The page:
Are You in a Dead End Job?

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No one wants to be stuck in a dead end job.  Initially, you might think they're the go-nowhere jobs usually taken by people with very little education or non-US citizens. Positions like file clerk, food service preparers and retail “associates” come to mind.  


But there are higher end jobs that fall into this category.  And the unfortunate part is, these jobs may initially be presented as upwardly mobile positions. Employers eager for warm bodies to fill these jobs won’t exactly advertise them as such. And many Horatio Alger types who’ve worked their way up from zero to hero will insist there’s no such thing. But that was then and this is now—when the competition for fast track careers is fierce,  and you don’t want to waste a lot of time in a go-nowhere post. 


So how do you know if you’re in a dead end job?  Some warning signs:

  • No promotion/No transfer. You’ve been working your tail off, meeting deadlines and putting in the 12-hour days and weekends to get out those TPS reports. But you’ve never been offered a promotion or transfer to another department. You’ve made it known that you’re eager and ready to move up or over to another group—with still not a peep from your boss. It’s time to read the tea leaves and leave. 
  • Salary “capped.” There’s no higher salary range or pay grade for your position.  You’ve reached the apex of your job classification  and you’re salary capped out.  You’ve been on the job for several years and have received “chump change” salary increases.  You’ve gotten a lot “attaboys” to keep you from leaving, but there’s no “light at the end of the tunnel.”  Time to polish up the old resume.
  • Sameo-sameo.  Day in day out, week in week out, you’ve had the same responsibilities for several years now. Like a time traveler in a time machine, everything around you has changed—new people, new systems, new bosses even. But lucky you, you’re still responsible for just one thing—getting out that same old TPS report. Your job is repetitive, essentially non-rewarding. You’ve asked for more responsibilities, you’ve shown you’re willing and capable, but the boss keeps putting you off. Time to move on.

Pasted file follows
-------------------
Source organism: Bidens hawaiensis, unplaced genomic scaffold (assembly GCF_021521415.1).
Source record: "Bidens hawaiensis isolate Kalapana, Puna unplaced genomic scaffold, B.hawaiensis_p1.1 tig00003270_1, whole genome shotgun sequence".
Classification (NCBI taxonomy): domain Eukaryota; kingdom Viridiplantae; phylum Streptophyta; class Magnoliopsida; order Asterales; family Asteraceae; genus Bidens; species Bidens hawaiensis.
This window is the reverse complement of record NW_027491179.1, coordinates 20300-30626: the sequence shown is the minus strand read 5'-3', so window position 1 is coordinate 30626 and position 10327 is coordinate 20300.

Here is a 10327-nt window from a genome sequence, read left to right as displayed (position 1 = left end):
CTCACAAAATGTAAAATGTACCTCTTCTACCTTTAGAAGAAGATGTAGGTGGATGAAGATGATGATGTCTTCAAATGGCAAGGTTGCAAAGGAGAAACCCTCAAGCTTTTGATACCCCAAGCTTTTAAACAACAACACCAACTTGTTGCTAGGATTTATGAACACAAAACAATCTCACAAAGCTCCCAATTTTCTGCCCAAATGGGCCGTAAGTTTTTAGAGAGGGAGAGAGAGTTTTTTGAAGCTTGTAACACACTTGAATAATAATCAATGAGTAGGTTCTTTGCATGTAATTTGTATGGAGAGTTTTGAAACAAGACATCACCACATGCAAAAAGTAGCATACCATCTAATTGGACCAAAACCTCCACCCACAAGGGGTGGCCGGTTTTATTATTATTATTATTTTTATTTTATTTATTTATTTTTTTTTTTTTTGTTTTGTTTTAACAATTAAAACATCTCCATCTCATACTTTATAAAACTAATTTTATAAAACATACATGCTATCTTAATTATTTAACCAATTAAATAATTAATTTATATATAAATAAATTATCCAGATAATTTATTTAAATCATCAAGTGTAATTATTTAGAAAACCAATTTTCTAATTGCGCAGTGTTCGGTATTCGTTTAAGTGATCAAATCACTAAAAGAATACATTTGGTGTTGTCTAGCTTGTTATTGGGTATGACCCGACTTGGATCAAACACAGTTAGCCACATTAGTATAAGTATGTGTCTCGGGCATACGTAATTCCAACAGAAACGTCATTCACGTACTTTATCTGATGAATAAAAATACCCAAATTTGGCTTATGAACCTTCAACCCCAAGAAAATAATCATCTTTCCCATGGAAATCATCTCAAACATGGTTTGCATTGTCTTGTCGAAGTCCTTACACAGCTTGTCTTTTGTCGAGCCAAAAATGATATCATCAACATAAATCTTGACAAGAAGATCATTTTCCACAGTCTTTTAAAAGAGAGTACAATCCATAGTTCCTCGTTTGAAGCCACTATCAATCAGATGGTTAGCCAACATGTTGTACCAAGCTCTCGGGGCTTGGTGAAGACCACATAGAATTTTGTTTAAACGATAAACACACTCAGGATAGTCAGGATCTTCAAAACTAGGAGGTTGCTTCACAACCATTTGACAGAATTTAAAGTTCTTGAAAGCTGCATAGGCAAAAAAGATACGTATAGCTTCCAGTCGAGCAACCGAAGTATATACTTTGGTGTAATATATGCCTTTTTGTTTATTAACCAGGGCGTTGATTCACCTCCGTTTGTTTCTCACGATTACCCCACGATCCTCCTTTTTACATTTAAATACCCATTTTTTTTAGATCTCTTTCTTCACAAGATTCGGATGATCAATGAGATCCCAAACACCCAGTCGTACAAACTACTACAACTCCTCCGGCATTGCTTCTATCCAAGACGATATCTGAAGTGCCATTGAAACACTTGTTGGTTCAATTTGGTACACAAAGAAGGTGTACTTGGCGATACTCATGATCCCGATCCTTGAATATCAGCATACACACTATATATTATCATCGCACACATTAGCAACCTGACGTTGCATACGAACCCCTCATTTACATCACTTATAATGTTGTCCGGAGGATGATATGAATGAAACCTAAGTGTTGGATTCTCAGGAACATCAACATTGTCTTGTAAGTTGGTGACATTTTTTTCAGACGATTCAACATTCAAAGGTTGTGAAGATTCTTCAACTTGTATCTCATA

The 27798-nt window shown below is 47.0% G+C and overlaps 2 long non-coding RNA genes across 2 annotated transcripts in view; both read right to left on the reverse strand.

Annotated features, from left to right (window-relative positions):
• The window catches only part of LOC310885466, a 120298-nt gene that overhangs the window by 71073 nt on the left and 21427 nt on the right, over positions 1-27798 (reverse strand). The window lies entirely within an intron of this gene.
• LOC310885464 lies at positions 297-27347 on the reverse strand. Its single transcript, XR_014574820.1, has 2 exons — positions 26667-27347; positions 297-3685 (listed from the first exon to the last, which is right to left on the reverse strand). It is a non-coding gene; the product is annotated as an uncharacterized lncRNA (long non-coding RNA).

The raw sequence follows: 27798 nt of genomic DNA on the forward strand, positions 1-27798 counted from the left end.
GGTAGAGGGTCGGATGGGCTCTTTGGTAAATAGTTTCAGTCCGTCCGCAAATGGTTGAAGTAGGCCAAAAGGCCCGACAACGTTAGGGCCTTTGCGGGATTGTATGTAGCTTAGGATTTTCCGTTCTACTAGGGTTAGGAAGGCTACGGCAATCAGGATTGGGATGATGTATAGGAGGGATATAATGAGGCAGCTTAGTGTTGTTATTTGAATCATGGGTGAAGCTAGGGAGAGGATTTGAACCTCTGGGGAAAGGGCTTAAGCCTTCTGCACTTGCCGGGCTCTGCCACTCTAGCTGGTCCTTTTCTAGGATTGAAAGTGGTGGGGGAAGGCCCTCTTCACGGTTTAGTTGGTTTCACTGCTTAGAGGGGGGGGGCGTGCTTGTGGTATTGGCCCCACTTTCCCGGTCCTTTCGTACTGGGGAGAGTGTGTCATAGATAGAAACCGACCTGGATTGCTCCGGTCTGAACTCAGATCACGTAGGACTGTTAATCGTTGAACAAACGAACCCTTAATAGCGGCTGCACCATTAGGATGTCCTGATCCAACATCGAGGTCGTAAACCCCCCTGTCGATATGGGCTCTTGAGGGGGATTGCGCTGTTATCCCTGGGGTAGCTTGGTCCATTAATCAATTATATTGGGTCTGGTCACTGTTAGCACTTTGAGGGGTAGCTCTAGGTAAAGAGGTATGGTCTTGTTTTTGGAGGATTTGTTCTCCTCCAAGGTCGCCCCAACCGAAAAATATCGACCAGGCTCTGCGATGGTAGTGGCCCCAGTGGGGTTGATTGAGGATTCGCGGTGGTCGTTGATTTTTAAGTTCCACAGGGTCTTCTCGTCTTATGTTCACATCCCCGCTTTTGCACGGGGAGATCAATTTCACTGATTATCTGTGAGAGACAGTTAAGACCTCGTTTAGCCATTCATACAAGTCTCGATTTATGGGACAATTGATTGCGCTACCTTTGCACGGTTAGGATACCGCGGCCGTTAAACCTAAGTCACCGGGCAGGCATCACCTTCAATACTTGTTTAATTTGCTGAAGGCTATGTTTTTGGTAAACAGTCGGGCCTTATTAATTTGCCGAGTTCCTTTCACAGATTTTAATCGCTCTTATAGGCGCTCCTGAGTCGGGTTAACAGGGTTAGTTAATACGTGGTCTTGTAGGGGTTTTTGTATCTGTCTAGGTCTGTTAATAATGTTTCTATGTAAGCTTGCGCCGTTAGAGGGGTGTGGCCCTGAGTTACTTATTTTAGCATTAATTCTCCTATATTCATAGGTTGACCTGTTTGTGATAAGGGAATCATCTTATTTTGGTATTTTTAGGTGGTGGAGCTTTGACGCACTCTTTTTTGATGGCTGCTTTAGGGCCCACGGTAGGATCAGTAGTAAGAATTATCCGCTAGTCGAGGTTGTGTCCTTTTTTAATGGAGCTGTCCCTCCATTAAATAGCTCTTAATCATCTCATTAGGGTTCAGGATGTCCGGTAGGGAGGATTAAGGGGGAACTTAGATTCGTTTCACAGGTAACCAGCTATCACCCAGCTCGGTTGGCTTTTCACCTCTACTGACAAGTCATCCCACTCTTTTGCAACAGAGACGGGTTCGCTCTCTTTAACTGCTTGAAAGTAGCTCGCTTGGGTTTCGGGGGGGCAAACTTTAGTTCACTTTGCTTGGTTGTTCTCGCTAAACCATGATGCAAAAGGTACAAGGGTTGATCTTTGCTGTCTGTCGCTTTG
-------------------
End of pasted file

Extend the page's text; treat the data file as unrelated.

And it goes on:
• Ever-shrinking department. Your department is constantly being downsized. The only names on your department’s organization chart are you and your boss.  And he’s been there since the Ark docked.  Your cubicle keeps getting smaller, and one day, you’re steps away from the hand blower in the men’s room. Time to make some phone calls. 

In today’s highly competitive global economy, jobs come and go quickly. If you’re a driven individual with education and experience, there’s no need for you to settle for a dead end job. So carpe diem—and good luck. 



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  • Alex Kecskes
    Alex Kecskes
    Good comment, AO.  Thanks.
  • Amit
    This also goes way back to the resume -- soft sklils are rarely listed on the resume, but as you go through the interview process, the job sklils are a given and the soft sklils are not.This post is spot on in that the candidate doesn't get the job and the comments are that "I could do this job in my sleep." Candidates completely miss that when you are interviewing with hiring managers, the purpose is less about the job sklils and much more about your motivation and fitting into the corporate culture.
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